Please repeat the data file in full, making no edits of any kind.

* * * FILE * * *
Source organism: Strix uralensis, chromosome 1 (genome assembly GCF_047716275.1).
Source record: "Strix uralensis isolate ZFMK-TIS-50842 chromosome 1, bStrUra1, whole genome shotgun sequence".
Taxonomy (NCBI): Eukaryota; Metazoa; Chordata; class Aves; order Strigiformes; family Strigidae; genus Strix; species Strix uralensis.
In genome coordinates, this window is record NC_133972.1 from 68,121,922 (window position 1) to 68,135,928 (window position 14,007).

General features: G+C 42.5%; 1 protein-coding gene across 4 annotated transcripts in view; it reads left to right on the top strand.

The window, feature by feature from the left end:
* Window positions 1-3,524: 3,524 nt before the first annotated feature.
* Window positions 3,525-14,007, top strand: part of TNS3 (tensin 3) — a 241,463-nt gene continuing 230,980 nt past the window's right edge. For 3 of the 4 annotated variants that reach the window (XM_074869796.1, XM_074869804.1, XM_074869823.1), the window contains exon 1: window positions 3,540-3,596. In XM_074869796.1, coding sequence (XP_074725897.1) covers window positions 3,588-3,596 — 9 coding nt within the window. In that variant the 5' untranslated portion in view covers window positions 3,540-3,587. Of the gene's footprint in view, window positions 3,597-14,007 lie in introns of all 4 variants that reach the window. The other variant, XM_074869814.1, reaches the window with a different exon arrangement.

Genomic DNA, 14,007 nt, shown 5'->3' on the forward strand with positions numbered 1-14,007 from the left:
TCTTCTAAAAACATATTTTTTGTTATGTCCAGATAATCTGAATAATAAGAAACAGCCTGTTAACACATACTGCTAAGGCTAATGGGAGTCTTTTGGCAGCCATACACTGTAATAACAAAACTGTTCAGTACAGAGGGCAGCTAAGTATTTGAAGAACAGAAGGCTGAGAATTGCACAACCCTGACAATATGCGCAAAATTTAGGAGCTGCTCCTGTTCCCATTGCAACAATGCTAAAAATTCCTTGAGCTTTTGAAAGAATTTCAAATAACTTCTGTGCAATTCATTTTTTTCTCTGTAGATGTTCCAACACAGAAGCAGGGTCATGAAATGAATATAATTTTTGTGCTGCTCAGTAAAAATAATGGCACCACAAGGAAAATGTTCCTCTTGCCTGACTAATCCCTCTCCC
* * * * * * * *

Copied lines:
Source organism: Strix uralensis, chromosome 1 (genome assembly GCF_047716275.1).
Source record: "Strix uralensis isolate ZFMK-TIS-50842 chromosome 1, bStrUra1, whole genome shotgun sequence".
Taxonomy (NCBI): Eukaryota; Metazoa; Chordata; class Aves; order Strigiformes; family Strigidae; genus Strix; species Strix uralensis.
In genome coordinates, this window is record NC_133972.1 from 68,121,922 (window position 1) to 68,135,928 (window position 14,007).

General features: G+C 42.5%; 1 protein-coding gene across 4 annotated transcripts in view; it reads left to right on the top strand.

The window, feature by feature from the left end:
* Window positions 1-3,524: 3,524 nt before the first annotated feature.
* Window positions 3,525-14,007, top strand: part of TNS3 (tensin 3) — a 241,463-nt gene continuing 230,980 nt past the window's right edge. For 3 of the 4 annotated variants that reach the window (XM_074869796.1, XM_074869804.1, XM_074869823.1), the window contains exon 1: window positions 3,540-3,596. In XM_074869796.1, coding sequence (XP_074725897.1) covers window positions 3,588-3,596 — 9 coding nt within the window. In that variant the 5' untranslated portion in view covers window positions 3,540-3,587. Of the gene's footprint in view, window positions 3,597-14,007 lie in introns of all 4 variants that reach the window. The other variant, XM_074869814.1, reaches the window with a different exon arrangement.

Genomic DNA, 14,007 nt, shown 5'->3' on the forward strand with positions numbered 1-14,007 from the left:
TCTTCTAAAAACATATTTTTTGTTATGTCCAGATAATCTGAATAATAAGAAACAGCCTGTTAACACATACTGCTAAGGCTAATGGGAGTCTTTTGGCAGCCATACACTGTAATAACAAAACTGTTCAGTACAGAGGGCAGCTAAGTATTTGAAGAACAGAAGGCTGAGAATTGCACAACCCTGACAATATGCGCAAAATTTAGGAGCTGCTCCTGTTCCCATTGCAACAATGCTAAAAATTCCTTGAGCTTTTGAAAGAATTTCAAATAACTTCTGTGCAATTCATTTTTTTCTCTGTAGATGTTCCAACACAGAAGCAGGGTCATGAAATGAATATAATTTTTGTGCTGCTCAGTAAAAATAATGGCACCACAAGGAAAATGTTCCTCTTGCCTGACTAATCCCTCTCCC